… it is of his (i.e. the Dwarf’s)  common state of mind that I speak; it is irregular, but not deranged … The courtier who ruins his fortune for the attainment of a title that can do him no good, or power of which he can make no suitable or creditable use, the miser who hoards his useless wealth, and the prodigal who squanders it, are all marked with a certain shade of insanity. To criminals who are guilty of enormities, when the temptation, to a sober mind, bears no proportion to the horror of the act, or the probability of detection and punishment the same observation applies; and ever violent passion, as well as anger, may be termed a short madness.” (Chapter 15).

 This observation of the prevalence of insanity in common life-situations, by challenging the rationality of standard behaviour, anticipates the critiques of civilisation made in the 19th century and afterwards. Scott was, in fact, a fairly thorough-going and independent analyst of contemporary life and morals.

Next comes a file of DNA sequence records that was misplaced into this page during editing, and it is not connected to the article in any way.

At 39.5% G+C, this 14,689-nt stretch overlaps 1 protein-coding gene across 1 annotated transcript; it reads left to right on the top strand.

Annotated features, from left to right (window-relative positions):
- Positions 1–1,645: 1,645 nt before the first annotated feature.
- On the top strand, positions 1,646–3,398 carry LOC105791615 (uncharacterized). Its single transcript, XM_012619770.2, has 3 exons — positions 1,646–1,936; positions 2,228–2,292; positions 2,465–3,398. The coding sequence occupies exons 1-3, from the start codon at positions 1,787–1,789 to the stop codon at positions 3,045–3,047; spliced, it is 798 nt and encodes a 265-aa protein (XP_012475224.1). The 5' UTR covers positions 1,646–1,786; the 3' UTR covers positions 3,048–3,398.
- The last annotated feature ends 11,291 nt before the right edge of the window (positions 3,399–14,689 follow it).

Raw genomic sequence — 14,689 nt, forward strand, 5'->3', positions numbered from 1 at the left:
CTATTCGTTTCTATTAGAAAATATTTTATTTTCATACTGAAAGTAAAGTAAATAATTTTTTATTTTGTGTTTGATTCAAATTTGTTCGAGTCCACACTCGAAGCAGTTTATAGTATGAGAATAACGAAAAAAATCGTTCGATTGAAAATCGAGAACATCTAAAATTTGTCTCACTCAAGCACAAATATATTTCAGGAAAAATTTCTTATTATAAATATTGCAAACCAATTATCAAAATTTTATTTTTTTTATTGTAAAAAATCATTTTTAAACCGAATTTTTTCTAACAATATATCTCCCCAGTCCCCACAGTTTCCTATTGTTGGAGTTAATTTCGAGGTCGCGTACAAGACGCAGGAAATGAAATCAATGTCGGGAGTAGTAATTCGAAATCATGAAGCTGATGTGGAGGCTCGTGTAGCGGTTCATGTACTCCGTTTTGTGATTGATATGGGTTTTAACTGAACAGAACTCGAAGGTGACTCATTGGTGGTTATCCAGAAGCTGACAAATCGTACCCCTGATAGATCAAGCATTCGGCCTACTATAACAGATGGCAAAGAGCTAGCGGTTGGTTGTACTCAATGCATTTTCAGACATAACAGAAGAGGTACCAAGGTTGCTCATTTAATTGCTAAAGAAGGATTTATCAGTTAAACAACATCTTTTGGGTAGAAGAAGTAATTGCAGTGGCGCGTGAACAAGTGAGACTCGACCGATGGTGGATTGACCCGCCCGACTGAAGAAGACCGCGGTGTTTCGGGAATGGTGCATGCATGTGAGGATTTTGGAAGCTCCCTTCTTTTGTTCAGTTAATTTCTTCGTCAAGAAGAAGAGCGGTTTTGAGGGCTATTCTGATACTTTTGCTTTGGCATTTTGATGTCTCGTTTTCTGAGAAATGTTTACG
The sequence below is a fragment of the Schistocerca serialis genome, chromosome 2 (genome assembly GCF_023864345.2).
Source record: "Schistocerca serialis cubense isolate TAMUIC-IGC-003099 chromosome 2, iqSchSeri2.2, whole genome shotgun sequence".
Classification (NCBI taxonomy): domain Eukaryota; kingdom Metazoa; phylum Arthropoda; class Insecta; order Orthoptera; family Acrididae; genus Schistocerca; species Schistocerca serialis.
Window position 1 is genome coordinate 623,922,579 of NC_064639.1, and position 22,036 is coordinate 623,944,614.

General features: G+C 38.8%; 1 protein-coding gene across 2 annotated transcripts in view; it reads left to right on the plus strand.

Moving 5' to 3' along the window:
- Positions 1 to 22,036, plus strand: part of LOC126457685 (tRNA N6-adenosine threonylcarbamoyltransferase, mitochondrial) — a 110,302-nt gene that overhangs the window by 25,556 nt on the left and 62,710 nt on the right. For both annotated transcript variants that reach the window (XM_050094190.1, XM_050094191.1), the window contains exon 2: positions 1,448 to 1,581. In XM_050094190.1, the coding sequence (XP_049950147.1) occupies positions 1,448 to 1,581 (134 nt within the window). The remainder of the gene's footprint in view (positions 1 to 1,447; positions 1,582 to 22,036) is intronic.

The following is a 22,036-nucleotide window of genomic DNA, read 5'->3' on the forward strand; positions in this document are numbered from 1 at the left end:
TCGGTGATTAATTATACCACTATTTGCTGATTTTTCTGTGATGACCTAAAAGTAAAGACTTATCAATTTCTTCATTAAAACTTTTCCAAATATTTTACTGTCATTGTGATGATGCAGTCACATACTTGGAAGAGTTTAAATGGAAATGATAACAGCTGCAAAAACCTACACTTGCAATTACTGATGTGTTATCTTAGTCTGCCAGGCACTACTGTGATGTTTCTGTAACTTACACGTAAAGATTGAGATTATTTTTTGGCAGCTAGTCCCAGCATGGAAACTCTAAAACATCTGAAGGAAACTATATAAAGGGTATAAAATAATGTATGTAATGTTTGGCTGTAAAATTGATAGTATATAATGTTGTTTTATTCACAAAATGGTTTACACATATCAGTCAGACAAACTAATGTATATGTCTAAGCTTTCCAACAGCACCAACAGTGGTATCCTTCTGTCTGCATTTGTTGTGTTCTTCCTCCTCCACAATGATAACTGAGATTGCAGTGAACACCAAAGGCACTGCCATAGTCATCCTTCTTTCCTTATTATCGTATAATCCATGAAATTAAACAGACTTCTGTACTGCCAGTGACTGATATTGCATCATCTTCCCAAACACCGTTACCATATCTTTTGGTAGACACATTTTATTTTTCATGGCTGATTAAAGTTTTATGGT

In one conversation, as the plot starts to rush to its conclusion, the Recluse is assailing Isabella with his misanthropic philosophy, but she resists him, stoutly: “Misery,” said Isabella firmly, “is superior to fear”. (chapter 16) She means by this that she will run risks to better her condition, even if Sir Edward argues that the idea is futile, because she has hope of vanquishing her misery. Further, although she does not state it, we see that she is too courageous to be cowed by fear.

 When Sir Edward has done his work of rescuing her, she falls at his feet (chapter 17). She kneels at the tomb of her mother, whom Sir Edward had once hoped to marry. She takes his hand and bathes it with tears. He is transfixed, gazing upon the monument of the mother and the daughter present before him: